Q. Does it hurt our church piano to turn the heat down during the winter and the air conditioning temp up in the summer when the building is not in use?

A. The Myers Companies (970 N. Englewood Dr. Crawfordsville, Indiana 47933) specializes in church building design. Read what they have to say below.

 

Practical Ideas and Information to Keep Your Facilities Cost-Effective and Efficient in Ministry
... from the Nation's Leading Planners, Designers, Financiers, and Builders of Church Facilities


 
MAINTAINING PROPER TEMPERATURES AND HUMIDITY
 


By
Mike Hankins
Chief Executive Officer

 

With soaring gas prices this winter, many churches will be trying to save heating costs by turning down the thermostat while their building is not in use. While this over all might seem like a good idea, one must be careful that the heat in the building does not drop too low. If you allow the temperature to drop too low, the savings you receive in lower utility bills will be nothing compared to the costs you will incur repairing the damage the low temperatures have caused.

It is well known that if your church has a piano, the changes in temperatures and humidity levels will affect the tuning of the instrument. The flux in temperatures and/or humidity can cause the soundboard to expand and contract, thereby stretching the strings and affecting the tuning of the instrument. Likewise, cold temperatures are much harder on organs, keyboards and some other delicate equipment.

The damage doesn't stop there, however. For instance, a wide swing in temperatures and humidity levels can cause movement throughout the structure of a building. Most experts agree that the interior temperature of a building should not vary by more than a few degrees. There are several reasons for this. The most obvious is the shrinkage that can be caused as surfaces contract in colder temperatures. Not long ago I was called on to inspect a sanctuary with severe cracking in the joints of the drywall. The drywall had been properly installed with control joints but had still cracked between the control joints, something that seldom happens. Upon investigation, I learned that the pastor, in an attempt to save money, was turning the thermostat down to 55 degrees during the week and then cranking it up to 72 degrees on Saturday evening so it would be nice and toasty for Sunday morning services. The big change in temperature was the culprit causing the cracked drywall joints.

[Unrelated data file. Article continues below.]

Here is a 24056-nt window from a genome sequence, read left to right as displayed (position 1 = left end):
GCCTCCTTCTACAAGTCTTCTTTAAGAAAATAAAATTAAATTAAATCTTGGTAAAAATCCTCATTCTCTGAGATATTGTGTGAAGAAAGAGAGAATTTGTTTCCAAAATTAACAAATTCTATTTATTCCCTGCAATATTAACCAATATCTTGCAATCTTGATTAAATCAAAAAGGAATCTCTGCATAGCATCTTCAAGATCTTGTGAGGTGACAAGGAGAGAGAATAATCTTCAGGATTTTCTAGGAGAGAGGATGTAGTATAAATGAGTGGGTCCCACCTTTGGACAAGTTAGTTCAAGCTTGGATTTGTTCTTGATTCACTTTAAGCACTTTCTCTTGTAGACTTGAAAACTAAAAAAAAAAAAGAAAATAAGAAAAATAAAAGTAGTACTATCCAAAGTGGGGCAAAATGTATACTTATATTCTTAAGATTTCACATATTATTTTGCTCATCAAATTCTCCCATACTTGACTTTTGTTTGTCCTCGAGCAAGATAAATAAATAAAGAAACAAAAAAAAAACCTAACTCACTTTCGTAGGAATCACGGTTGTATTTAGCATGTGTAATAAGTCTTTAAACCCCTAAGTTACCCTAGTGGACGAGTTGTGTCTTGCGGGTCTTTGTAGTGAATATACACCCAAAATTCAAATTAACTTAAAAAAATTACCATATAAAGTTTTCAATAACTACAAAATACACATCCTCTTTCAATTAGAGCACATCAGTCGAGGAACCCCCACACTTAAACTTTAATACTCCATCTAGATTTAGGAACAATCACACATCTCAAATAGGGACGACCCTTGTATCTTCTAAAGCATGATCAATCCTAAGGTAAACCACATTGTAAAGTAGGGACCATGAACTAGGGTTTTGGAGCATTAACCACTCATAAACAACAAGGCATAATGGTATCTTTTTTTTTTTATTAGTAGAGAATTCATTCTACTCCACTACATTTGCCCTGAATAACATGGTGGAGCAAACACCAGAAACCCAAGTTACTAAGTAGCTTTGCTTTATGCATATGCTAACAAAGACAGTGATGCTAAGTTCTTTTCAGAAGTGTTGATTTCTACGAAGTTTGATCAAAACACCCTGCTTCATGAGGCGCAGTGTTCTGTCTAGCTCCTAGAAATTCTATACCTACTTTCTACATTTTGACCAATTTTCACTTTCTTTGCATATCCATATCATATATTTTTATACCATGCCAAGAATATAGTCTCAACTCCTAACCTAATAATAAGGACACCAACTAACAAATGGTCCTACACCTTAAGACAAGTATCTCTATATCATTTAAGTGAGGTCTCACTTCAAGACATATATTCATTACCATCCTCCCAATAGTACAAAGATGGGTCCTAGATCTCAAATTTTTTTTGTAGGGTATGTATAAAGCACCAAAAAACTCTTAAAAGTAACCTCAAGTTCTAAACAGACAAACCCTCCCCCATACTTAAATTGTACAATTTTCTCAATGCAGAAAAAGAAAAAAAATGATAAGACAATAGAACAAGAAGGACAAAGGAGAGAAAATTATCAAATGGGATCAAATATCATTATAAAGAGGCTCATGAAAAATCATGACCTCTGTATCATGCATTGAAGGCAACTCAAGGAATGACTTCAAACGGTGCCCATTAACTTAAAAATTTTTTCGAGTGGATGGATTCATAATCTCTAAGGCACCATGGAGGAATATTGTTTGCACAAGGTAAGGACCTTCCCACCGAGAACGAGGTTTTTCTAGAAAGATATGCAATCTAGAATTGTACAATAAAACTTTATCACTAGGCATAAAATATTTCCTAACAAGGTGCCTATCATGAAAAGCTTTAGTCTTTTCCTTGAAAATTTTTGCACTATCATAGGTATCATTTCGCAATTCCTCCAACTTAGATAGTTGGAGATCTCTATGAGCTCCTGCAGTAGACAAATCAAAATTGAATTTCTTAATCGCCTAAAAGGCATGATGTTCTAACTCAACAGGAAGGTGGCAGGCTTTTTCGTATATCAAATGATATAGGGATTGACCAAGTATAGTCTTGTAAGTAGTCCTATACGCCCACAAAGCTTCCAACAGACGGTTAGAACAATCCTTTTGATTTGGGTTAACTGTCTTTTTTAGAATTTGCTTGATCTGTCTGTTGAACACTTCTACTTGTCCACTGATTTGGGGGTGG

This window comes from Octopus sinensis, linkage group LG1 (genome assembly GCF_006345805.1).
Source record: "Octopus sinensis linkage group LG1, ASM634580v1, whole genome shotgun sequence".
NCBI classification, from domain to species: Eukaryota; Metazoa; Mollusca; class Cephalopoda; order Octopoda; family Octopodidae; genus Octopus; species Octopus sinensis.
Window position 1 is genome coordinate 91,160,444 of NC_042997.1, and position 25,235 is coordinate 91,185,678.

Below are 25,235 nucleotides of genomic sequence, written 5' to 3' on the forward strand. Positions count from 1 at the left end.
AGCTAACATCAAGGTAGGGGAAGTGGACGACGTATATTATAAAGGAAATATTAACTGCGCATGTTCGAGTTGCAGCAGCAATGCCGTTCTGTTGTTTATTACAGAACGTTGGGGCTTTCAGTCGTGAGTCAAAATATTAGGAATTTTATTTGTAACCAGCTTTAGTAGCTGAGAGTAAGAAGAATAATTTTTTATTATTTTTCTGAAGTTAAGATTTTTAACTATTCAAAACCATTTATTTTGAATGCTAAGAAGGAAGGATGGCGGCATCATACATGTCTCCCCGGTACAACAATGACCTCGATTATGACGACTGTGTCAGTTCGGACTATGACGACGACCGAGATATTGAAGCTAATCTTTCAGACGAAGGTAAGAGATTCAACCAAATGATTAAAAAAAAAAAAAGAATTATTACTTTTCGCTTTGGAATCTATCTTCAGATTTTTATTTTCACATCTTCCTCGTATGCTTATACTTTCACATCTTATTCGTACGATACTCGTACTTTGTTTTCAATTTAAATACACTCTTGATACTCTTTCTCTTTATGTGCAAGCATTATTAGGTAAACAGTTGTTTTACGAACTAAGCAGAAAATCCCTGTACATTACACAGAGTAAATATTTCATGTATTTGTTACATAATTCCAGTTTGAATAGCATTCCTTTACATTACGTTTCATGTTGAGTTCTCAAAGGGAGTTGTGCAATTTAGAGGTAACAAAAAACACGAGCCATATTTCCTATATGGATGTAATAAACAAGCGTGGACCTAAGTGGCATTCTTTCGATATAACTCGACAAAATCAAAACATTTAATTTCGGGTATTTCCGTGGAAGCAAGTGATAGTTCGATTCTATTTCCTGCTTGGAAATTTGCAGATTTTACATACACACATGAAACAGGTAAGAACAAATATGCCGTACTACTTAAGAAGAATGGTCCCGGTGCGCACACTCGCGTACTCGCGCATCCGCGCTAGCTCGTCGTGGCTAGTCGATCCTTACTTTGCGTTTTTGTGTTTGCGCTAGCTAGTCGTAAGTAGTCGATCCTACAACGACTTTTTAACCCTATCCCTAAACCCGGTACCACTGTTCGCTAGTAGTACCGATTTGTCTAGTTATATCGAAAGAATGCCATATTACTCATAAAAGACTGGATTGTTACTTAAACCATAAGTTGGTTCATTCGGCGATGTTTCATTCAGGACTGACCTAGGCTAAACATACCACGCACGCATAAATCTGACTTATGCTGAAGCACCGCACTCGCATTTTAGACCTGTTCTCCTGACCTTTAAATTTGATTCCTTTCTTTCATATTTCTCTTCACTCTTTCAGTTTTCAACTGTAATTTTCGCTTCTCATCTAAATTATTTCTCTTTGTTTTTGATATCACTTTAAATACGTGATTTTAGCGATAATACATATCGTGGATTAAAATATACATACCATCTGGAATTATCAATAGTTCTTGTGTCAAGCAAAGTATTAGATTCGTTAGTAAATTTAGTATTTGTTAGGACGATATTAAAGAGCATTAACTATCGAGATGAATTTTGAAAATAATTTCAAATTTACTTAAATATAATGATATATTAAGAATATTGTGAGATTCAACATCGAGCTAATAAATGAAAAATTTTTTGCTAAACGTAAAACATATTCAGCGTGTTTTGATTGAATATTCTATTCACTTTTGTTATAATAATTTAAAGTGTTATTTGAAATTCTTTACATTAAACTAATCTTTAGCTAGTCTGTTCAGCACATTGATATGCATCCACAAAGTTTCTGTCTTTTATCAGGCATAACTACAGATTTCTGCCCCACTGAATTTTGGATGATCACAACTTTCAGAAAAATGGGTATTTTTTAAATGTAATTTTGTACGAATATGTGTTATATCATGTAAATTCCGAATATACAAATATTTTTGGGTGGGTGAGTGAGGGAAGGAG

Just as the above-mentioned pastor tried to turn down the thermostat to save money in the winter, many churches will turn off the air conditioner during the summer. This also is a bad practice that can cause substantial damage. Air conditioning not only cools the air, it also removes humidity. High levels of humidity can cause damage to sound equipment and can also accelerate the growth of microorganisms such as mold and dust mites.

To control damage caused by temperature changes and humidity levels, the air needs to be conditioned at all times, including unoccupied hours.